Getting older, and smarter

Dave Woodhall talks to comedian Reginald D. Hunter.

I’m deeply jealous of Reginald D. Hunter.

Not because of his talent, which is obvious, or his wealth, good looks, charm or attraction to women. No, he recently took time off from his comedy career to present Songs of the South, a documentary series about the music of his Deep South homeland. In it he got to talk to soul legends Steve Cropper and Eddie Floyd, sat outside the Stax studios in Memphis. And he got paid. No man should ever deserve such fortune.

“Well, they were all right… That’s one way of looking at it… We were sitting out in the sun and I got the unique perspective of asking people the same questions that they’ve been asked many times before. I could see by the look on their faces. ‘Here it comes again…another one about Otis…’.”

Now it’s your turn to be asked questions you’ve been asked many times, so you’ll know how they feel. Songs of the South – not only did it have the best soundtrack for any documentary series, ever, but you were returning home. Was that the first time you’d gone back to work there?

“It was, and it took me to places I would never have gone if I were still at home. If I’d said to my family ‘Hey, let’s go to Gatlingburg, Tennessee’ they would have been like, ‘You out of your mind?’ And I think it’s a fair assumption that I would never have gone to see Lynyrd Skynyrd performing.”

It seemed you were very proud to be showing a part of you to the world.

“I was surprised that I felt so much pride. I realised that I had prejudices but I also realised that I had been living alongside these people a long time and while I’ve been living in Britain for seventeen years they’ve moved on. As you get older you get smarter”

Where is home to you?

“Maaan, I consider myself a comedy Richard Kimble. I’m looking for the one-armed comedian who killed my wife. I felt southern after the film, I felt a weird pull towards representing the south more.

“It didn’t feel like closure, it feels like I was doing something on the way to something else. I was holding to account whether that old southern feeling existed anymore.”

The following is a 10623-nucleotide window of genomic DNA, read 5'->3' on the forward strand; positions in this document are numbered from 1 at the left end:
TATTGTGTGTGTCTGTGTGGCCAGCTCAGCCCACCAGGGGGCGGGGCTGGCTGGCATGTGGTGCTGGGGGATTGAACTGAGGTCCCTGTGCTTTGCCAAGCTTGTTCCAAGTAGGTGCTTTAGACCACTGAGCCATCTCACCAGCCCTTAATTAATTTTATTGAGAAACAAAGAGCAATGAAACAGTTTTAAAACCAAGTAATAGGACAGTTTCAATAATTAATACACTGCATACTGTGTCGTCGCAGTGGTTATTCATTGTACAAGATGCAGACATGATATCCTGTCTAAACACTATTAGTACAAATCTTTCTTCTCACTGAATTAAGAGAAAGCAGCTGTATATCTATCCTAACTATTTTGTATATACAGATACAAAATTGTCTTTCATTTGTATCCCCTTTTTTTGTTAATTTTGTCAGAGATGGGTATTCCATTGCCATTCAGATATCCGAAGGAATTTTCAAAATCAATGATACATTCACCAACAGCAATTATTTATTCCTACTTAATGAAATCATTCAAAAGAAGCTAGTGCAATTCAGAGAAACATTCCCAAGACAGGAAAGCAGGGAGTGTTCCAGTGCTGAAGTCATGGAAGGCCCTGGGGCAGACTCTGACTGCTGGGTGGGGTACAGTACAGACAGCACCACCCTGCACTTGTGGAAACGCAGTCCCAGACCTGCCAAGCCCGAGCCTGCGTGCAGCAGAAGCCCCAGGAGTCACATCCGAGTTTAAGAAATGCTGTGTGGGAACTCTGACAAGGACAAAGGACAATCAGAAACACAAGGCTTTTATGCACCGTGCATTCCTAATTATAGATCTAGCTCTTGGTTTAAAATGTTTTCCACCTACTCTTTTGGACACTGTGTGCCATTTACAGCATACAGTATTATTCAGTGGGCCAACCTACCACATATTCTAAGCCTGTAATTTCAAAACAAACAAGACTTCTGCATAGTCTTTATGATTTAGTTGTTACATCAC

Living in Britain for seventeen years, there must still be things that surprise you.

“I hear words every day I’ve never heard before, strange customs and beliefs that survive in certain areas. The thing I like most about Britain is that no place in the world has as much concern about fairness. Sometimes y’all tie yourselves in knots trying to do it, but it’s the only country where decency gets such serious thought.”

And your thoughts on our political system?

“Well, I can’t understand why the Labour and the Liberal parties don’t work together . The Liberals have been out of power for almost a hundred years, you’d think that by about 1950 they’d have thought ‘Hey, this ain’t working’…”

You’re into the second half of the tour, The Man Who Attempted to Do as Much as Such.

“I’m not sure how far we’re in. One day a guy’s gonna say ‘That’s it, we’re going home’ but it’s going okay. Nobody’s been upset yet.”

Yes, your previous tours have seen words such as ‘racist’, ‘misogyny’ and ‘violent’ used to describe your act. Given that the curren tone is pretty quiet, have you mellowed?

“I don’t know. I’ve never called myself controversial, that’s certain white people who pick up on that. Some people like to be offended, I call them outrageous and some of them do turn up but I don’t know if they flock to my show. Maybe I’ve got less controversial, or maybe times have changed and white people have toughened up emotionally. Who knows?”

Is a comedian’s job just to make people laugh, or should you make them think as well? Would that be your legacy?

“I hope that when I die my headstone will read ‘He cared for justice whenever possible’. I don’t understand that legacy thing. To me it’s something that lives on after you, it’s your record and trying to shape it, I don’t understand that. I don’t think I make fun of people, I know I don’t try to hurt people and I don’t know what to make of things like that.”

Reginald F. Hunter plays Warwick Asrts Centre on 25th June. for ticket details visit